[ilds] baboonism

James Gifford odos.fanourios at gmail.com
Sat Jul 7 22:29:46 PDT 2007


I think we're getting closer to articulating what we both really mean 
here, so it's been a useful (pragmatism again...) exercise.

You say Durrell changes but is still recongisable in his travel books (I 
won't say "non-fiction").  That's probably more useful for both of us 
than "always the same man" or "self with a core identity."  I doubt I 
can access that unchanging man or core identity in myself, let along an 
author I only know through words in a fiction book.  I'm certainly not 
the same man I was when my first academic article was published 
(actually, it was the first paper I wrote after I finished my undergrad, 
with all the flaws of such a thing going to press unedited...).  A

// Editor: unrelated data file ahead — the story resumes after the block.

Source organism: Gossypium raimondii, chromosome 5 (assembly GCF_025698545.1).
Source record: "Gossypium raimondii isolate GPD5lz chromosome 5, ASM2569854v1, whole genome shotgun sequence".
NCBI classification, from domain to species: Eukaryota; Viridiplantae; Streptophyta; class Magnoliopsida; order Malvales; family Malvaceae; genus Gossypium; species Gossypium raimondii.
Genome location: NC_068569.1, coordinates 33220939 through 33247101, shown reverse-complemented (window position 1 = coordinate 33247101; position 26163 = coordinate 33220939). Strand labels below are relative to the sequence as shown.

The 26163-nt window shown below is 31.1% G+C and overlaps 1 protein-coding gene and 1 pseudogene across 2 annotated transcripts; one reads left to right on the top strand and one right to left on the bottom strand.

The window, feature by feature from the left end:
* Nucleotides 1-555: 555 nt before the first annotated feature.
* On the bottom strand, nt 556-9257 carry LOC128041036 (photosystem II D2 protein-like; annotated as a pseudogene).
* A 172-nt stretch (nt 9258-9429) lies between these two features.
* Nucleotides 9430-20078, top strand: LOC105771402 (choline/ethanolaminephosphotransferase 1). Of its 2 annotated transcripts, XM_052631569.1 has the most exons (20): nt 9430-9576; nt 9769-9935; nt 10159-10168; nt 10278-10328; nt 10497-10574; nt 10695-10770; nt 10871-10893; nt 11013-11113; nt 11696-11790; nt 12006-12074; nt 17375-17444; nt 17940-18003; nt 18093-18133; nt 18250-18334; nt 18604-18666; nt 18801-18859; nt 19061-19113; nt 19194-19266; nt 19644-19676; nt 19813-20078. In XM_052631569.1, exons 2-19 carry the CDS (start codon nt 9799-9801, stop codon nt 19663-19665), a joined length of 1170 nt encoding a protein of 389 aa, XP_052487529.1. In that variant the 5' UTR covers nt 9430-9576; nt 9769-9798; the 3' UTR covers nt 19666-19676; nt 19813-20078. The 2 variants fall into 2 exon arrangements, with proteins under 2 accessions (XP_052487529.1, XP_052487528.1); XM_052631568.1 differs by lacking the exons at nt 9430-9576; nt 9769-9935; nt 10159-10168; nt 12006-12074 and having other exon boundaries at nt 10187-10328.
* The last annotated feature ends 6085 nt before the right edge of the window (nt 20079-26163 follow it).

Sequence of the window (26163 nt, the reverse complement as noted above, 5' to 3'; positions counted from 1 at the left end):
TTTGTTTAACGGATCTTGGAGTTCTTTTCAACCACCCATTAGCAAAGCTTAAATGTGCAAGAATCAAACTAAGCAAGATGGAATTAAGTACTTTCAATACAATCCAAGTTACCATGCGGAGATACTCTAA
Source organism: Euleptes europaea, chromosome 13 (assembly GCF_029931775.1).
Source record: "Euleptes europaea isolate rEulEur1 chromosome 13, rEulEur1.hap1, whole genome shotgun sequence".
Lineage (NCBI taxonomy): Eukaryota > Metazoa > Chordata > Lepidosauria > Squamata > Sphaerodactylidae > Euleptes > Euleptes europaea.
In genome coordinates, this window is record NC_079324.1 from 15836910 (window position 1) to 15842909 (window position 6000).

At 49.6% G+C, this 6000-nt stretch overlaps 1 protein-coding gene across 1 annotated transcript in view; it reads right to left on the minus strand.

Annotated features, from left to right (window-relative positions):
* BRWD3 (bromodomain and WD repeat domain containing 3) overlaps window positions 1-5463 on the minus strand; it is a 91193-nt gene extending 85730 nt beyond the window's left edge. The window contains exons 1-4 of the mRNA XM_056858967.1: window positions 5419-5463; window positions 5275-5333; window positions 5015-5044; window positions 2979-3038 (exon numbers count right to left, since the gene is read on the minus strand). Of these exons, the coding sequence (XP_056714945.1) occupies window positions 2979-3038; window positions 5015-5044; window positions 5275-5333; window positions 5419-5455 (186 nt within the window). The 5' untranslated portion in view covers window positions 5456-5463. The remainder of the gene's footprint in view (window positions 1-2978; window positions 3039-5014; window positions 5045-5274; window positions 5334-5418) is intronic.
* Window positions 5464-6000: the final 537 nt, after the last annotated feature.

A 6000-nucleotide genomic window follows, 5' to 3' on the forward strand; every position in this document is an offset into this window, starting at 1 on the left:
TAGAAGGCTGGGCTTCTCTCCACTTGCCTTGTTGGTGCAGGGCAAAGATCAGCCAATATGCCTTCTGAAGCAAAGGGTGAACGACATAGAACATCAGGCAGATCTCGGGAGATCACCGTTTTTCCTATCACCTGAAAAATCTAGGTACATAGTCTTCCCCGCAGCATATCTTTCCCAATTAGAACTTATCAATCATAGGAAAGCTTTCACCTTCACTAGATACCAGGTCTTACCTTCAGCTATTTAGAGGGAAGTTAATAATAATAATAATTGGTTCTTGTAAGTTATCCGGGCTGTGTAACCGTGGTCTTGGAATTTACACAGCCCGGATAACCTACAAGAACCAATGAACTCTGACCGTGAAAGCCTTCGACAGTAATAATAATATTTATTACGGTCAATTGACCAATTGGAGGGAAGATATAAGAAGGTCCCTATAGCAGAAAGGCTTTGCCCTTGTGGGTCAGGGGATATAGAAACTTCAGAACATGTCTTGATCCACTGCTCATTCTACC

changing yet recognisable cloud of potentially contradictory traits and 
affiliations (always plural too) would seem far closer to Durrell's view 
as well.

But, if we aren't to trust what he says in an interview, then why should 
we trust what we read in his books?  I think your answer will be that 
you recognise that continuity, which I will certainly grant you and 
admit I do as well, but isn't that something that's 'reader imminent' 
rather than an authorial intention?

I suppose I want to have my cake, on a plate, and eat it too -- I want 
the author, the text, and the reader.  I get cranky when one's missing, 
just like when my plate's empty or the cake is in my hands.  Worst of 
all is having the cake on a plate without me there...

Best,
James

Michael Haag wrote:
> I am certainly not saying that Durrell remains unchanged.  He does 
> change; he has experiences, he reflects on them, he saddens, he grows, 
> etc; but he is still recognisably Durrell.  And what Durrell may say 
> about human character in an interview (or in a book) does not alter 
> that continuity that we read in his work.
> 
> :Michael


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